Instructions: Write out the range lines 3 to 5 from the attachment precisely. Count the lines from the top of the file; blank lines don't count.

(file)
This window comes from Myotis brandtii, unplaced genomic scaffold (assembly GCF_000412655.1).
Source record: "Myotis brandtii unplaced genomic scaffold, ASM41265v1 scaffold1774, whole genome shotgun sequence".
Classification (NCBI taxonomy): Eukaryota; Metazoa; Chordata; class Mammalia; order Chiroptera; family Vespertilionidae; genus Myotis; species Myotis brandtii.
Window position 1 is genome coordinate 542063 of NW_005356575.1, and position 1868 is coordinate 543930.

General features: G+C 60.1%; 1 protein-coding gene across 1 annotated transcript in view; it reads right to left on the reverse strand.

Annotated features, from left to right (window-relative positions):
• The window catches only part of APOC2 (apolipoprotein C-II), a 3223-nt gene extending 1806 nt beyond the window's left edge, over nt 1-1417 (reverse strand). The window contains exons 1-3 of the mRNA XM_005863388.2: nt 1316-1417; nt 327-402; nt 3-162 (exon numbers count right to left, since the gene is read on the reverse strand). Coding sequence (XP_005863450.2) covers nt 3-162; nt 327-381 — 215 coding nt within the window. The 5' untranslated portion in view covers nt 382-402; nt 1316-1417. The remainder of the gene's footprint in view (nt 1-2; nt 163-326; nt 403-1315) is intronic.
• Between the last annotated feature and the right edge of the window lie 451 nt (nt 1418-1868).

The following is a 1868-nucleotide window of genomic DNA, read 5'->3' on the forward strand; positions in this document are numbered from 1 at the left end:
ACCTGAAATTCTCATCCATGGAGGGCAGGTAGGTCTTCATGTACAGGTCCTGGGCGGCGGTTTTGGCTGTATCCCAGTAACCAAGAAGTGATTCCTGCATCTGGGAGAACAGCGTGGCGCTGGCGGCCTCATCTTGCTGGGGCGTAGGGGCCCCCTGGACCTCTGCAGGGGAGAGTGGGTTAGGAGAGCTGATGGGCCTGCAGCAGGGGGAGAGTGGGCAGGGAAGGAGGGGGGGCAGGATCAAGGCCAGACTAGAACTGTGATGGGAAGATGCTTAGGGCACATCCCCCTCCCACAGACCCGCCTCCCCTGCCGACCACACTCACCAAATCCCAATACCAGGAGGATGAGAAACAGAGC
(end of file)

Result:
Classification (NCBI taxonomy): Eukaryota; Metazoa; Chordata; class Mammalia; order Chiroptera; family Vespertilionidae; genus Myotis; species Myotis brandtii.
Window position 1 is genome coordinate 542063 of NW_005356575.1, and position 1868 is coordinate 543930.

General features: G+C 60.1%; 1 protein-coding gene across 1 annotated transcript in view; it reads right to left on the reverse strand.